The Epigenetic Funnel and the Cranial Base: How Cranial Bone Growth Helps Integrate Interactions between the Face and the Brain to Constrain Overall Skull Shape

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The Epigenetic Funnel and the Cranial Base: How Cranial Bone Growth Helps Integrate Interactions between the Face and the Brain to Constrain Overall Skull Shape

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Title: The Epigenetic Funnel and the Cranial Base: How Cranial Bone Growth Helps Integrate Interactions between the Face and the Brain to Constrain Overall Skull Shape
Author: Hallgrimsson, Benedikt; Lieberman, Daniel; Liu, W.

Note: Order does not necessarily reflect citation order of authors.

Citation: Lieberman, Daniel E., Benedikt Hallgrimsson, and W. Liu. 2007. The epigenetic funnel and the cranial base: How cranial bone growth helps integrate interactions between the face and the brain to constrain overall skull shape. Abstracts of AAPA poster and podium presentations. American Journal of Physical Anthropology 132(S44): 156.
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Abstract: Understanding the developmental and genetic bases for evolutionarily important variations in complex phenotypes such as the skull is a challenge because of the complexity of the factors involved. We hypothesize that even in this complex system, the expression of phenotypic variation is structured by interactions among a limited set developmental processes. One such process may be cranial base flexion. It has long been hypothesized that the growth of the brain and the face have opposite influences on the midline angle of the intervening cranial base so that constraints on cranial base flexion and elongation can modulate many aspects of the overall skull shape. This hypothesis has been difficult to test using comparative or longitudinal studies in which other covarying factors also influence cranial shape. Here we experimentally tested several hypotheses about interactions of the cranial base using mouse mutants from the same genetic background but with specific, independent developmental perturbations that affect brain size. Geometric morphometric comparisons of these mutants, their wildtypes, and their F2 crosses show that increased brain size and decreased face size both act to flex the cranial base, but with comparable overall effects on skull shape. The results indicate that vastly different mutations can have similar effects on overall cranial shape because key processes such as cranial base flexion funnel their effects in similar ways.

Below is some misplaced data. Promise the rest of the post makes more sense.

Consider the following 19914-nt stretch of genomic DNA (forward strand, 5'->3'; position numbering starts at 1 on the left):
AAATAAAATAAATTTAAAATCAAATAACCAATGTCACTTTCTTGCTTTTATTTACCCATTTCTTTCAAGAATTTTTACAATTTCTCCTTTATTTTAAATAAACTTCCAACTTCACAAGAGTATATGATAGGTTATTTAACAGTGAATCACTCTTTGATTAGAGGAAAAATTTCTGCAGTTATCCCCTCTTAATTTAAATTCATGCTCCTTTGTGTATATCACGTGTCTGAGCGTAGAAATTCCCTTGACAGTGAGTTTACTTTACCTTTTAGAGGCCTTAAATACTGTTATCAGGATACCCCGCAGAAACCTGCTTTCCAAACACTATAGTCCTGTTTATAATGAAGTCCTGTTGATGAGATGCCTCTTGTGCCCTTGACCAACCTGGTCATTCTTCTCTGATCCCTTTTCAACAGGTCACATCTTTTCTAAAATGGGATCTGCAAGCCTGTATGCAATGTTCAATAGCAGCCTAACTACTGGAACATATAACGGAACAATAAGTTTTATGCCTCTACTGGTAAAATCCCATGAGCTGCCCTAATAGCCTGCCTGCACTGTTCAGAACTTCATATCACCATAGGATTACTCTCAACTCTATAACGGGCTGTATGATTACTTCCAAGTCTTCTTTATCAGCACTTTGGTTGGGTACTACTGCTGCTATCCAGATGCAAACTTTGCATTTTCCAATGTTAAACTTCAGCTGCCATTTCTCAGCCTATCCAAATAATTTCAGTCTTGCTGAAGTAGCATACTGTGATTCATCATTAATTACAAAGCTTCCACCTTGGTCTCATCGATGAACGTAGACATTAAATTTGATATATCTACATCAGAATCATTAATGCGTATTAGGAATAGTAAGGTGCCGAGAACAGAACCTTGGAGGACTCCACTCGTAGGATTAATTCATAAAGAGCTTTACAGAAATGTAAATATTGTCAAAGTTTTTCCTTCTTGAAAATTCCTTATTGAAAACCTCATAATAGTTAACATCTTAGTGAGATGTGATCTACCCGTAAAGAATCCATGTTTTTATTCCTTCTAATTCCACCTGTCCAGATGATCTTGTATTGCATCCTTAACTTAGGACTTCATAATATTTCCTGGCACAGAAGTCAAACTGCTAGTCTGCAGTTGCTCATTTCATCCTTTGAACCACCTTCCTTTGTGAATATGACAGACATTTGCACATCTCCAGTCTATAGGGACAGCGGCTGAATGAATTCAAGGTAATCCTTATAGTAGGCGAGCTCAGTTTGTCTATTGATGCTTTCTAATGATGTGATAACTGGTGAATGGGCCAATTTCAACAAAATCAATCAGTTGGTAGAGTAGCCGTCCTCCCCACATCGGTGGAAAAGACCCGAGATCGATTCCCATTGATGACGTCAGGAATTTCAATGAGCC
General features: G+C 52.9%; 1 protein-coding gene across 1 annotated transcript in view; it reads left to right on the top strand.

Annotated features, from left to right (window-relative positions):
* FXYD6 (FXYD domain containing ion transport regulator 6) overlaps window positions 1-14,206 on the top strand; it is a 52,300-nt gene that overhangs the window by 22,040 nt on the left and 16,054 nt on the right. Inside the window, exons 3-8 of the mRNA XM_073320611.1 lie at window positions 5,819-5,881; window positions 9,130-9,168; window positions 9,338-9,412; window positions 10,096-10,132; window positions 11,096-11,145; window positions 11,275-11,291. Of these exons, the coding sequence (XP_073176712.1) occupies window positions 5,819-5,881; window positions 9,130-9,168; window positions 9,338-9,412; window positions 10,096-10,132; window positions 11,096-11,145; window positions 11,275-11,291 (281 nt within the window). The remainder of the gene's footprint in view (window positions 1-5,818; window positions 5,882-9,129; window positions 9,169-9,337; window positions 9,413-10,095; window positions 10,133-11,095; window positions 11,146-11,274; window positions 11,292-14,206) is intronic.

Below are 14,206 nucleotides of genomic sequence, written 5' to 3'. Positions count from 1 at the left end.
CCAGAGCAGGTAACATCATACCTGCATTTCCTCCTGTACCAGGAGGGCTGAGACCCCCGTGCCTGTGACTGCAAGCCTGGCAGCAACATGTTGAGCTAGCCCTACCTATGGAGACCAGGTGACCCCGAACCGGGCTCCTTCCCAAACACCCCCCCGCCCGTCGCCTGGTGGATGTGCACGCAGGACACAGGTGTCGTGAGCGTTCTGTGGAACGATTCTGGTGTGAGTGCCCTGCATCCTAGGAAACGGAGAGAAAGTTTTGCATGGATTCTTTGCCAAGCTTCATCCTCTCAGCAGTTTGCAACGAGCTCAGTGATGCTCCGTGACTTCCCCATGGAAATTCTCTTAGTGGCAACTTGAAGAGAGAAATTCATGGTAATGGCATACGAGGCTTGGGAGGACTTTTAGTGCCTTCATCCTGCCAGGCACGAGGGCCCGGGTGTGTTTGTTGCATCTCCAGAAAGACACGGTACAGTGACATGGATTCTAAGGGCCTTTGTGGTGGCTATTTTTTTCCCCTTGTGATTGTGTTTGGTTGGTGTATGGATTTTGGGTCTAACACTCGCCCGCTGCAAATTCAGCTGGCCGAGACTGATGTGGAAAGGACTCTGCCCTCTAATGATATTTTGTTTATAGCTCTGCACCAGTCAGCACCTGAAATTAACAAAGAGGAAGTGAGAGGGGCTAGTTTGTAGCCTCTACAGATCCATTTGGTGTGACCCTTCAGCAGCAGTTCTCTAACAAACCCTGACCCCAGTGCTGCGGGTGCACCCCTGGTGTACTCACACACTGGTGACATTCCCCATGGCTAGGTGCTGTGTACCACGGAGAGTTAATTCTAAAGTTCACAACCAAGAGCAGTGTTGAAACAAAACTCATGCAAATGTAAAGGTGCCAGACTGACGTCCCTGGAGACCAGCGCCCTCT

Published Version: http://dx.doi.org/10.1002/ajpa.20577
Terms of Use: This article is made available under the terms and conditions applicable to Other Posted Material, as set forth at http://nrs.harvard.edu/urn-3:HUL.InstRepos:dash.current.terms-of-use#LAA
Citable link to this page: http://nrs.harvard.edu/urn-3:HUL.InstRepos:2770520

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  • FAS Scholarly Articles [7219]
    Peer reviewed scholarly articles from the Faculty of Arts and Sciences of Harvard University
 
 

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